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Germany’s year-ahead electricity prices hit a record high on Friday after several utilities across Europe warned of lower power supply due to hot and dry weather that affects nuclear and coal power generation.
The price of electricity in the biggest market in Europe, Germany, rose by 2% early on Friday to a record $419 (410 euro) a megawatt hour (MWh), per Bloomberg estimates.
More and more utilities in Europe are looking to switch to fuels other than natural gas because of sky-high prices and uncertainty in Russian supply as the continent scrambles to fill gas storage sites ahead of the winter.
But coal supply is constrained due to low water levels on the Rhine River, a major coal and fuel transportation corridor in Europe.
Power prices were further pressured upward on Friday by an announcement from Switzerland’s Axpo Holding, which is reducing output at the Beznau nuclear power plant because of restrictions on using warm water to cool reactors. France’s EDF has warned for weeks its nuclear power generation in France would be reduced as high temperatures of rivers Rhone and Garonne make them too hot to cool reactors.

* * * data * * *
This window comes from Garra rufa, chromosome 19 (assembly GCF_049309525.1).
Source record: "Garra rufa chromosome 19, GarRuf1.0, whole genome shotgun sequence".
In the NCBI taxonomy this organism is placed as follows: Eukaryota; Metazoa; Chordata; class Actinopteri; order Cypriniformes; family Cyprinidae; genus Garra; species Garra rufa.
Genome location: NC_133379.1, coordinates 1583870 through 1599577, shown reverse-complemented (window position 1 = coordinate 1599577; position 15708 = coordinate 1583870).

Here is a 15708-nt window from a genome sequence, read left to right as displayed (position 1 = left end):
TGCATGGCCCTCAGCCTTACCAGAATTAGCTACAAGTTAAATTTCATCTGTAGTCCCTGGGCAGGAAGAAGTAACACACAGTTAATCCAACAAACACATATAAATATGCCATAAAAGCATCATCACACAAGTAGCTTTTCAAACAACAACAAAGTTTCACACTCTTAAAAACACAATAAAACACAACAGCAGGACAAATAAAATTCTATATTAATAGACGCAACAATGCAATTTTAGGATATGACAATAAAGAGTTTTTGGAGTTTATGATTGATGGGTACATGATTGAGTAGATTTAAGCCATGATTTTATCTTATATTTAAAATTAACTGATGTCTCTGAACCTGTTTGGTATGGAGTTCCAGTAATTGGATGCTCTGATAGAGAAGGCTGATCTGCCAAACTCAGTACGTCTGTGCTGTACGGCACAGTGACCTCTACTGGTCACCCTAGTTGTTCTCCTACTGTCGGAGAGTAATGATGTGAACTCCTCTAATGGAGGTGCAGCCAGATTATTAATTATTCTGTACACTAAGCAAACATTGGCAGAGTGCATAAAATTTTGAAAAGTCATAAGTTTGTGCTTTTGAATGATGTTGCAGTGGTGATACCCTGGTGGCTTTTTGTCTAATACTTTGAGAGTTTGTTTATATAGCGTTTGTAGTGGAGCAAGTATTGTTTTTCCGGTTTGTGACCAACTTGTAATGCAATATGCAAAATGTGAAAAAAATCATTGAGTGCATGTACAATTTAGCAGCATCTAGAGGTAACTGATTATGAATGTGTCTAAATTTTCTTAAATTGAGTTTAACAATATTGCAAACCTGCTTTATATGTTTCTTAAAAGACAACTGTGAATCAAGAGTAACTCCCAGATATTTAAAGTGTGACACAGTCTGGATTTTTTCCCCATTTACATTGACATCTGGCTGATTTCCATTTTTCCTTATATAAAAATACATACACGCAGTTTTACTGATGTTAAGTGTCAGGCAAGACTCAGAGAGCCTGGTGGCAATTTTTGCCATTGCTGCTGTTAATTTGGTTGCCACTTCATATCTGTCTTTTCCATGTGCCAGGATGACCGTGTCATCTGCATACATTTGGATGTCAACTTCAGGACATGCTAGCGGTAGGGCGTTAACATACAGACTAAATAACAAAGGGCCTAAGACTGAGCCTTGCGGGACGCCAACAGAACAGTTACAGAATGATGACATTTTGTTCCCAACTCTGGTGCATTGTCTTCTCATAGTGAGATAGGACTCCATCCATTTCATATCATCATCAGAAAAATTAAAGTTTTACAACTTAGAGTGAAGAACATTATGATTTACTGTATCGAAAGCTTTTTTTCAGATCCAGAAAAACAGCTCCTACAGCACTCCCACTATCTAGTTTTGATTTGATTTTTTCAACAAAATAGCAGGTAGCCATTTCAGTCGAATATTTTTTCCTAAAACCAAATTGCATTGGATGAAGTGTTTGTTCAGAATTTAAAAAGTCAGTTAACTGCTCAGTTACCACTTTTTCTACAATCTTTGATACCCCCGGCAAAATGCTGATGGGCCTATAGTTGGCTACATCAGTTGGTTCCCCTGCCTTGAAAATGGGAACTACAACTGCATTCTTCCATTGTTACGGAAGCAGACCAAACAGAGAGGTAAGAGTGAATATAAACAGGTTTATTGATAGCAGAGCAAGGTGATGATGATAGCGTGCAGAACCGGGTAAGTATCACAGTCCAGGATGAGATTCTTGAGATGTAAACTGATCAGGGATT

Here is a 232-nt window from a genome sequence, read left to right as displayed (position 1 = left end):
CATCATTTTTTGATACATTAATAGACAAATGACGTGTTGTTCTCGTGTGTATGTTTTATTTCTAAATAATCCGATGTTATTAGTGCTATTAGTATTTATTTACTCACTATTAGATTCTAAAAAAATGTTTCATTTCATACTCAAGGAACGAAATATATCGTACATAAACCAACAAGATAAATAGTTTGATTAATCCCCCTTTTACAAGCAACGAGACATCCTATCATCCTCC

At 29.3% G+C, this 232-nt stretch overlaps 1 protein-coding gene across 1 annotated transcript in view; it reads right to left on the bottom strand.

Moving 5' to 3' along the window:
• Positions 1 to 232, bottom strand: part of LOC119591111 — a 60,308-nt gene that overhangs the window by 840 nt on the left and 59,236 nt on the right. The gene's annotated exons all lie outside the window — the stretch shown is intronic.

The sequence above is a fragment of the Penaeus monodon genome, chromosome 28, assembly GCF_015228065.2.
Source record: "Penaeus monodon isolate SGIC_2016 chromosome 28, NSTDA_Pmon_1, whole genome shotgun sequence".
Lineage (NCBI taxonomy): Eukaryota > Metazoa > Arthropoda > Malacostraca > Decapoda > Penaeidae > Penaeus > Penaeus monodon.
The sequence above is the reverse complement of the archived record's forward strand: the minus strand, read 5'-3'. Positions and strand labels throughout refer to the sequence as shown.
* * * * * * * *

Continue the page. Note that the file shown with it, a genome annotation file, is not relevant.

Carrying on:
Utilities in Germany, for their part, are warning that some coal-fired power plants could see irregular operations for a month because of limited coal supply due to low water levels on the Rhine, which complicates transportation of coal via barges.
According to notices posted on the power bourse EEX, Germany’s energy giant Uniper – the one the government bailed out last month with a $15-billion package – warned that units at two coal power plants it operates could experience irregularities until September 7.
The hot and dry weather in Germany is expected to continue for weeks, which could see German and European power prices climb even higher ahead of the winter if utilities continue to limit power generation.
By Tsvetana Paraskova for Oilprice.com
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Tsvetana is a writer for Oilprice.com with over a decade of experience writing for news outlets such as iNVEZZ and SeeNews.